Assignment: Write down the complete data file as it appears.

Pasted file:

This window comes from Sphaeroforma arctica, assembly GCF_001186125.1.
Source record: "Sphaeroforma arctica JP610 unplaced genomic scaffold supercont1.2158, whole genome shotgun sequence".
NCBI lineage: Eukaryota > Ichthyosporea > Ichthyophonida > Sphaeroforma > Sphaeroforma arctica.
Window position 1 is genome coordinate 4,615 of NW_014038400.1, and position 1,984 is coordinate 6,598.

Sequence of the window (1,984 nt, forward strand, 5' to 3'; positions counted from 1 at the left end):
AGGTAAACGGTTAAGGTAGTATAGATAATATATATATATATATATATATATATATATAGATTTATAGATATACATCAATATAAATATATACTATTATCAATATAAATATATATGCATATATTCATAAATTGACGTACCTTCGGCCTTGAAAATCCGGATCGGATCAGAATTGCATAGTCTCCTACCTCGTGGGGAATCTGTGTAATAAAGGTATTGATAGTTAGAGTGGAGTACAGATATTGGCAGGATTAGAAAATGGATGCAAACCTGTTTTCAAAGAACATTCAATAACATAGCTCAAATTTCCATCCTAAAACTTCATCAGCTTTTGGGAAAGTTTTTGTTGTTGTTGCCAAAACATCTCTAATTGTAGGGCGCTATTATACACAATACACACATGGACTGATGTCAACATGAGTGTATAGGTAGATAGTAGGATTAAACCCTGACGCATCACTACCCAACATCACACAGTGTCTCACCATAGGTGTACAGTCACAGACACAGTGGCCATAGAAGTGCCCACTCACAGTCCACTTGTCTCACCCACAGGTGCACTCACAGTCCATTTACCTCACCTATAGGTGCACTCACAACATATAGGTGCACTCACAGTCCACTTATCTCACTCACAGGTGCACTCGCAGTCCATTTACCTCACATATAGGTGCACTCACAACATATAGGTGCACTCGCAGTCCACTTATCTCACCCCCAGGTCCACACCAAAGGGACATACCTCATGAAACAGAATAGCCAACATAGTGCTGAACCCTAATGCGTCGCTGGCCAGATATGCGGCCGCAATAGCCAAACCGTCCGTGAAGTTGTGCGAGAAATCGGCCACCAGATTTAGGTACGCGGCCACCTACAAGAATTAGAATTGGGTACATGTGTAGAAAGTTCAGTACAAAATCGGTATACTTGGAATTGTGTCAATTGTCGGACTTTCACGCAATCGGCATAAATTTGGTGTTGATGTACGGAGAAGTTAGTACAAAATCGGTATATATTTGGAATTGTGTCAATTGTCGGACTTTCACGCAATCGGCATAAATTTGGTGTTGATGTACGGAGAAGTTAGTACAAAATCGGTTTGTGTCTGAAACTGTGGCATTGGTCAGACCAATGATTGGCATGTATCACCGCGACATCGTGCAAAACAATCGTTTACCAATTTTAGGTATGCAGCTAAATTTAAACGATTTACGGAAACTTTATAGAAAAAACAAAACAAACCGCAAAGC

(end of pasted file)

This window comes from Sphaeroforma arctica, assembly GCF_001186125.1.
Source record: "Sphaeroforma arctica JP610 unplaced genomic scaffold supercont1.2158, whole genome shotgun sequence".
NCBI lineage: Eukaryota > Ichthyosporea > Ichthyophonida > Sphaeroforma > Sphaeroforma arctica.
Window position 1 is genome coordinate 4,615 of NW_014038400.1, and position 1,984 is coordinate 6,598.

Sequence of the window (1,984 nt, forward strand, 5' to 3'; positions counted from 1 at the left end):
AGGTAAACGGTTAAGGTAGTATAGATAATATATATATATATATATATATATATATATAGATTTATAGATATACATCAATATAAATATATACTATTATCAATATAAATATATATGCATATATTCATAAATTGACGTACCTTCGGCCTTGAAAATCCGGATCGGATCAGAATTGCATAGTCTCCTACCTCGTGGGGAATCTGTGTAATAAAGGTATTGATAGTTAGAGTGGAGTACAGATATTGGCAGGATTAGAAAATGGATGCAAACCTGTTTTCAAAGAACATTCAATAACATAGCTCAAATTTCCATCCTAAAACTTCATCAGCTTTTGGGAAAGTTTTTGTTGTTGTTGCCAAAACATCTCTAATTGTAGGGCGCTATTATACACAATACACACATGGACTGATGTCAACATGAGTGTATAGGTAGATAGTAGGATTAAACCCTGACGCATCACTACCCAACATCACACAGTGTCTCACCATAGGTGTACAGTCACAGACACAGTGGCCATAGAAGTGCCCACTCACAGTCCACTTGTCTCACCCACAGGTGCACTCACAGTCCATTTACCTCACCTATAGGTGCACTCACAACATATAGGTGCACTCACAGTCCACTTATCTCACTCACAGGTGCACTCGCAGTCCATTTACCTCACATATAGGTGCACTCACAACATATAGGTGCACTCGCAGTCCACTTATCTCACCCCCAGGTCCACACCAAAGGGACATACCTCATGAAACAGAATAGCCAACATAGTGCTGAACCCTAATGCGTCGCTGGCCAGATATGCGGCCGCAATAGCCAAACCGTCCGTGAAGTTGTGCGAGAAATCGGCCACCAGATTTAGGTACGCGGCCACCTACAAGAATTAGAATTGGGTACATGTGTAGAAAGTTCAGTACAAAATCGGTATACTTGGAATTGTGTCAATTGTCGGACTTTCACGCAATCGGCATAAATTTGGTGTTGATGTACGGAGAAGTTAGTACAAAATCGGTATATATTTGGAATTGTGTCAATTGTCGGACTTTCACGCAATCGGCATAAATTTGGTGTTGATGTACGGAGAAGTTAGTACAAAATCGGTTTGTGTCTGAAACTGTGGCATTGGTCAGACCAATGATTGGCATGTATCACCGCGACATCGTGCAAAACAATCGTTTACCAATTTTAGGTATGCAGCTAAATTTAAACGATTTACGGAAACTTTATAGAAAAAACAAAACAAACCGCAAAGC